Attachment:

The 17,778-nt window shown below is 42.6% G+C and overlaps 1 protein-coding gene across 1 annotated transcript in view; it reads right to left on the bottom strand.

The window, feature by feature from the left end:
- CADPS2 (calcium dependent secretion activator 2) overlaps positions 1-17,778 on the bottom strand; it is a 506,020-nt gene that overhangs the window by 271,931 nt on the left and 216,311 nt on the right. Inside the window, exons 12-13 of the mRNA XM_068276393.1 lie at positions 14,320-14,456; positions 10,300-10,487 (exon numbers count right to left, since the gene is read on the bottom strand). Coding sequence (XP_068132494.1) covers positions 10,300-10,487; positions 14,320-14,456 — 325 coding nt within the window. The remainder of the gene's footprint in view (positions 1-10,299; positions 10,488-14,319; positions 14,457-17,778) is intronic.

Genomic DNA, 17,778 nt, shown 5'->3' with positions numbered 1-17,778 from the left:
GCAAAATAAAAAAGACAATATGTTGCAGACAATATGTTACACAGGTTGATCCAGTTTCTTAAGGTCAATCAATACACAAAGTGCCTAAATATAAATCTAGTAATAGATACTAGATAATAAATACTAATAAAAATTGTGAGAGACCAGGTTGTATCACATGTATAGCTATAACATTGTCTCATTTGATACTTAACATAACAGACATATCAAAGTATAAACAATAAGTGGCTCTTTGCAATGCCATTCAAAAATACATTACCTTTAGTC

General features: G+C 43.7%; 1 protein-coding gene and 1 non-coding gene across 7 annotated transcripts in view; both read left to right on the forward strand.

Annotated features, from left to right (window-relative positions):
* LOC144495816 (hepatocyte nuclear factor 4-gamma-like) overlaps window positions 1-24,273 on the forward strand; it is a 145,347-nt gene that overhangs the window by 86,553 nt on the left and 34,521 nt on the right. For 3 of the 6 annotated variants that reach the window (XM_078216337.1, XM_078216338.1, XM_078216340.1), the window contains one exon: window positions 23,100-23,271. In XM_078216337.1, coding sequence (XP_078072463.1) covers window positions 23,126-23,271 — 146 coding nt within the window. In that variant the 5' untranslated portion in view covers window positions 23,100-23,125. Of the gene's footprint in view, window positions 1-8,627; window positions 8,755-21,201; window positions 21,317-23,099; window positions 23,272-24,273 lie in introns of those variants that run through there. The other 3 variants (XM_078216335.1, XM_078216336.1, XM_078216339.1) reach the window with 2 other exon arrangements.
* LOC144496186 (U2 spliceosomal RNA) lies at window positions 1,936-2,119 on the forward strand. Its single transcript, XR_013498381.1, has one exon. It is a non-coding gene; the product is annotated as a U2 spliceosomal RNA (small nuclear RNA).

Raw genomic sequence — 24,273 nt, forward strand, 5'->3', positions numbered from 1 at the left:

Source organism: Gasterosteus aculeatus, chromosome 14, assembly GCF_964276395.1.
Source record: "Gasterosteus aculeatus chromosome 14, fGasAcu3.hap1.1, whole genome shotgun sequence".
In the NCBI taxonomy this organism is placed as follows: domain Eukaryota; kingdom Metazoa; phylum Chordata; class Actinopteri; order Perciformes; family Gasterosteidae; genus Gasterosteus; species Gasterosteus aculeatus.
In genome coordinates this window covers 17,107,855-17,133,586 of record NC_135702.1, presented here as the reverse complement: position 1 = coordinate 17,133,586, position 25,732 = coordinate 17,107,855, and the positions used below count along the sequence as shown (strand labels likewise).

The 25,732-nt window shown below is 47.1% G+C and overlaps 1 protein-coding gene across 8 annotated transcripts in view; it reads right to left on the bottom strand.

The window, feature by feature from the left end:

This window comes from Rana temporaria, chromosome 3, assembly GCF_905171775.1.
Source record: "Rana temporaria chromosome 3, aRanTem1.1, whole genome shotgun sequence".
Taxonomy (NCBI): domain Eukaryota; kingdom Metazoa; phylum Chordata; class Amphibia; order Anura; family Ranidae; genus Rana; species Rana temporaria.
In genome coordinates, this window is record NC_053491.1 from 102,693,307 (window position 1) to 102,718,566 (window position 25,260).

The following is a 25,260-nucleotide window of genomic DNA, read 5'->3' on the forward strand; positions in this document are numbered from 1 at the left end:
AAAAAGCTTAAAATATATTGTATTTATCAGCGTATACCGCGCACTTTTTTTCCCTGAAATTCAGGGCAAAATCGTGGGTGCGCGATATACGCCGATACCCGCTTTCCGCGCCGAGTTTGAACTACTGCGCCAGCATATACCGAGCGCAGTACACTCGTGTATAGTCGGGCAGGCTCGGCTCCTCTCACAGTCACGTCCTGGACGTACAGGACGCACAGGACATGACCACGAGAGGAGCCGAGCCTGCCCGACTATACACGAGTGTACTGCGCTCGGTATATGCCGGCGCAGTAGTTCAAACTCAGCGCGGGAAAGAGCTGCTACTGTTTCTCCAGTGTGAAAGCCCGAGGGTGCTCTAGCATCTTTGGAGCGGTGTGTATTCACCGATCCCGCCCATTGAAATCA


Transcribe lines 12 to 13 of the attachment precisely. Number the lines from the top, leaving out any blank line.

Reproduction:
Source record: "Gasterosteus aculeatus chromosome 14, fGasAcu3.hap1.1, whole genome shotgun sequence".
In the NCBI taxonomy this organism is placed as follows: domain Eukaryota; kingdom Metazoa; phylum Chordata; class Actinopteri; order Perciformes; family Gasterosteidae; genus Gasterosteus; species Gasterosteus aculeatus.